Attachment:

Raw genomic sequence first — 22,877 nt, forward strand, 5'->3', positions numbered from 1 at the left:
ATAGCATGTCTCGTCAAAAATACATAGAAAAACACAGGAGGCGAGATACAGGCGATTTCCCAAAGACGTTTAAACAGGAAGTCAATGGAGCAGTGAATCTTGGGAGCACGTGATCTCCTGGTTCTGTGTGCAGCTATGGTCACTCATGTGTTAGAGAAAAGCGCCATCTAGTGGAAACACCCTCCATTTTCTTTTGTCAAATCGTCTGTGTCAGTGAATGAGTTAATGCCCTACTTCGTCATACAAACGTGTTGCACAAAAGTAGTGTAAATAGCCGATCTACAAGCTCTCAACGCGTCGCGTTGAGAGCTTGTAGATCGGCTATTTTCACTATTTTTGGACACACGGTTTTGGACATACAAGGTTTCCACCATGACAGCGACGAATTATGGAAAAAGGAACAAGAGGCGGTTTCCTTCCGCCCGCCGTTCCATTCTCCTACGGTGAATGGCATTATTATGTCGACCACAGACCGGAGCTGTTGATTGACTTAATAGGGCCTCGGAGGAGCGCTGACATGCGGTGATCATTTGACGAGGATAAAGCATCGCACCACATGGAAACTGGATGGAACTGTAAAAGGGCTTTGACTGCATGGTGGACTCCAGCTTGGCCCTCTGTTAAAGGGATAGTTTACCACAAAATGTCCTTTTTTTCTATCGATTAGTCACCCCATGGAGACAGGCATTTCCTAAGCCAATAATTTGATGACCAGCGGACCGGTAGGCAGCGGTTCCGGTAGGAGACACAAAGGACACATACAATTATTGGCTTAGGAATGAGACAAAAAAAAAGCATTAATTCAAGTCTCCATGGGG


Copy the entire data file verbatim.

Raw genomic sequence first — 22,877 nt, forward strand, 5'->3', positions numbered from 1 at the left:
ATAGCATGTCTCGTCAAAAATACATAGAAAAACACAGGAGGCGAGATACAGGCGATTTCCCAAAGACGTTTAAACAGGAAGTCAATGGAGCAGTGAATCTTGGGAGCACGTGATCTCCTGGTTCTGTGTGCAGCTATGGTCACTCATGTGTTAGAGAAAAGCGCCATCTAGTGGAAACACCCTCCATTTTCTTTTGTCAAATCGTCTGTGTCAGTGAATGAGTTAATGCCCTACTTCGTCATACAAACGTGTTGCACAAAAGTAGTGTAAATAGCCGATCTACAAGCTCTCAACGCGTCGCGTTGAGAGCTTGTAGATCGGCTATTTTCACTATTTTTGGACACACGGTTTTGGACATACAAGGTTTCCACCATGACAGCGACGAATTATGGAAAAAGGAACAAGAGGCGGTTTCCTTCCGCCCGCCGTTCCATTCTCCTACGGTGAATGGCATTATTATGTCGACCACAGACCGGAGCTGTTGATTGACTTAATAGGGCCTCGGAGGAGCGCTGACATGCGGTGATCATTTGACGAGGATAAAGCATCGCACCACATGGAAACTGGATGGAACTGTAAAAGGGCTTTGACTGCATGGTGGACTCCAGCTTGGCCCTCTGTTAAAGGGATAGTTTACCACAAAATGTCCTTTTTTTCTATCGATTAGTCACCCCATGGAGACAGGCATTTCCTAAGCCAATAATTTGATGACCAGCGGACCGGTAGGCAGCGGTTCCGGTAGGAGACACAAAGGACACATACAATTATTGGCTTAGGAATGAGACAAAAAAAAAGCATTAATTCAAGTCTCCATGGGG